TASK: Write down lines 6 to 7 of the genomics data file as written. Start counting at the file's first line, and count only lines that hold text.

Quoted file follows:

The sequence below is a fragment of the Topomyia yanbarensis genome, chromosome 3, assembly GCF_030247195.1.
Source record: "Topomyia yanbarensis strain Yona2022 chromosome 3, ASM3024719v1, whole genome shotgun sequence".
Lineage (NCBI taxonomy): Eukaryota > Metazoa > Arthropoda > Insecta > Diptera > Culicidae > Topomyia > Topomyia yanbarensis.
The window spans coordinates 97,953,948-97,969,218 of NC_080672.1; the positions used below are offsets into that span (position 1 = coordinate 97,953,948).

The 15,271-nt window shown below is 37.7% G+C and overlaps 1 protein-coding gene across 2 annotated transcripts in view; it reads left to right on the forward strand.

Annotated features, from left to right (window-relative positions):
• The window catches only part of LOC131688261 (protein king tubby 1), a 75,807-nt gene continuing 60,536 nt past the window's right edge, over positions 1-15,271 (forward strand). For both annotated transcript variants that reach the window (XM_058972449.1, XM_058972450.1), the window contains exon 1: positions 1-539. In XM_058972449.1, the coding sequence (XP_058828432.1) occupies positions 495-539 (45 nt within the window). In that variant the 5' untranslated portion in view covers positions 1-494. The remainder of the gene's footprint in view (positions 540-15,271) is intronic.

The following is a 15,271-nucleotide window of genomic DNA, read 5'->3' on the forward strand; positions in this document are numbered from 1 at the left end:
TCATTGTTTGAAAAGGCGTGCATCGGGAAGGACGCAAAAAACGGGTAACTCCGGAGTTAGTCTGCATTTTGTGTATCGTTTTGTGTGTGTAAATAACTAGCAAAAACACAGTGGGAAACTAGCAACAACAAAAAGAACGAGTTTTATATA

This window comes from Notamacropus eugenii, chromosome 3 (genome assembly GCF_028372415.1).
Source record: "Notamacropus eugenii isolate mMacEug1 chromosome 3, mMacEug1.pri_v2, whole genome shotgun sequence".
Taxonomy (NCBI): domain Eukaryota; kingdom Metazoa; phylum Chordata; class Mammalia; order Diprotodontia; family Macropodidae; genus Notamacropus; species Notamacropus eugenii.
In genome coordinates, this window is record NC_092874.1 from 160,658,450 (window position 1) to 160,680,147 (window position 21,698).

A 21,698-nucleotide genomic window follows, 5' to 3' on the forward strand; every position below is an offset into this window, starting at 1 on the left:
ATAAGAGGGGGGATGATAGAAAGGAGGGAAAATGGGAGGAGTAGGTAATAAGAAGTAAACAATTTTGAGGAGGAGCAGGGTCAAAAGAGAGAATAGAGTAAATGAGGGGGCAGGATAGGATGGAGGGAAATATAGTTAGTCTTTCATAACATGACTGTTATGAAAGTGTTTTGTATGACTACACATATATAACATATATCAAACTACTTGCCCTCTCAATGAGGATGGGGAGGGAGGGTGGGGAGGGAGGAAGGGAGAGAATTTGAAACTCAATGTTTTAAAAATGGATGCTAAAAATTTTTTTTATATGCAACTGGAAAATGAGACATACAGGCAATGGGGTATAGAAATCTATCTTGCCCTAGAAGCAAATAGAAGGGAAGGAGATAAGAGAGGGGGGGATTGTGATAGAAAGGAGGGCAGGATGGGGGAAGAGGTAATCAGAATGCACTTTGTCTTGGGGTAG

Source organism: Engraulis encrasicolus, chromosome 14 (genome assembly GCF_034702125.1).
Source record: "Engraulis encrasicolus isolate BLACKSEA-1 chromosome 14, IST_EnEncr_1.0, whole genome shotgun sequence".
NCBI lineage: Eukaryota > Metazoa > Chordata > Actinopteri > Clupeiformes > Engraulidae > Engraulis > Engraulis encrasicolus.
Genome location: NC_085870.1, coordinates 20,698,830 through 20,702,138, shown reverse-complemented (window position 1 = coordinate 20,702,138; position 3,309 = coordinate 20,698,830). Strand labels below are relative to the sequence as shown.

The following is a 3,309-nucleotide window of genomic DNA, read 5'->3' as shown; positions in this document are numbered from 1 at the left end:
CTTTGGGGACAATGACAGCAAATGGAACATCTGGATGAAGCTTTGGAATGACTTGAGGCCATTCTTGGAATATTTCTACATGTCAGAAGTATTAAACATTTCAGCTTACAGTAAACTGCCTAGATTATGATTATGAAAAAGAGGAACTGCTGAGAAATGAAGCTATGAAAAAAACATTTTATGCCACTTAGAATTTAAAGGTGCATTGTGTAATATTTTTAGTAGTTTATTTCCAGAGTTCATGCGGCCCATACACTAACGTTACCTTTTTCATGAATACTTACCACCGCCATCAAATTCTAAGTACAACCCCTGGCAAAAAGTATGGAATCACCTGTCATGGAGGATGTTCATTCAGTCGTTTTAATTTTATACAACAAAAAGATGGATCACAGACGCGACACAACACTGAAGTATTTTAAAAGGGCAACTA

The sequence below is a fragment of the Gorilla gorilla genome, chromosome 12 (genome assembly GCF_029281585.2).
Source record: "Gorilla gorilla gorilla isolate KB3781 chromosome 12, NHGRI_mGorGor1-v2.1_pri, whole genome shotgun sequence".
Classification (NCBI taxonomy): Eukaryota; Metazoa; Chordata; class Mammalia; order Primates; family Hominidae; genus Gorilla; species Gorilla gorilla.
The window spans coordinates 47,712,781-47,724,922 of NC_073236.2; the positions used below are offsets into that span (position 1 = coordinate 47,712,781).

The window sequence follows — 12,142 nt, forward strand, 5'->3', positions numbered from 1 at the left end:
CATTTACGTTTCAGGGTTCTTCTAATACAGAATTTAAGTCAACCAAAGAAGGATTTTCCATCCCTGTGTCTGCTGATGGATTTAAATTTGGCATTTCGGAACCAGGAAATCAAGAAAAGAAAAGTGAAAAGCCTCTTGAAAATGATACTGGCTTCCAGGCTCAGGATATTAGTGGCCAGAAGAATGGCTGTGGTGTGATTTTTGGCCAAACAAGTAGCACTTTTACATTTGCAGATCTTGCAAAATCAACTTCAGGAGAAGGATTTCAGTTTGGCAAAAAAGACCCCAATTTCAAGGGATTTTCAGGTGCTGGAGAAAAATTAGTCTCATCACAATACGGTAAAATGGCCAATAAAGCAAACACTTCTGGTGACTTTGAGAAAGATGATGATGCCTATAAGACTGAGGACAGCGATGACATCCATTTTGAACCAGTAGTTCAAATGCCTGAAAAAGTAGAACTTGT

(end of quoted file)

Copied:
Annotated features, from left to right (window-relative positions):
• The window catches only part of LOC131688261 (protein king tubby 1), a 75,807-nt gene continuing 60,536 nt past the window's right edge, over positions 1-15,271 (forward strand). For both annotated transcript variants that reach the window (XM_058972449.1, XM_058972450.1), the window contains exon 1: positions 1-539. In XM_058972449.1, the coding sequence (XP_058828432.1) occupies positions 495-539 (45 nt within the window). In that variant the 5' untranslated portion in view covers positions 1-494. The remainder of the gene's footprint in view (positions 540-15,271) is intronic.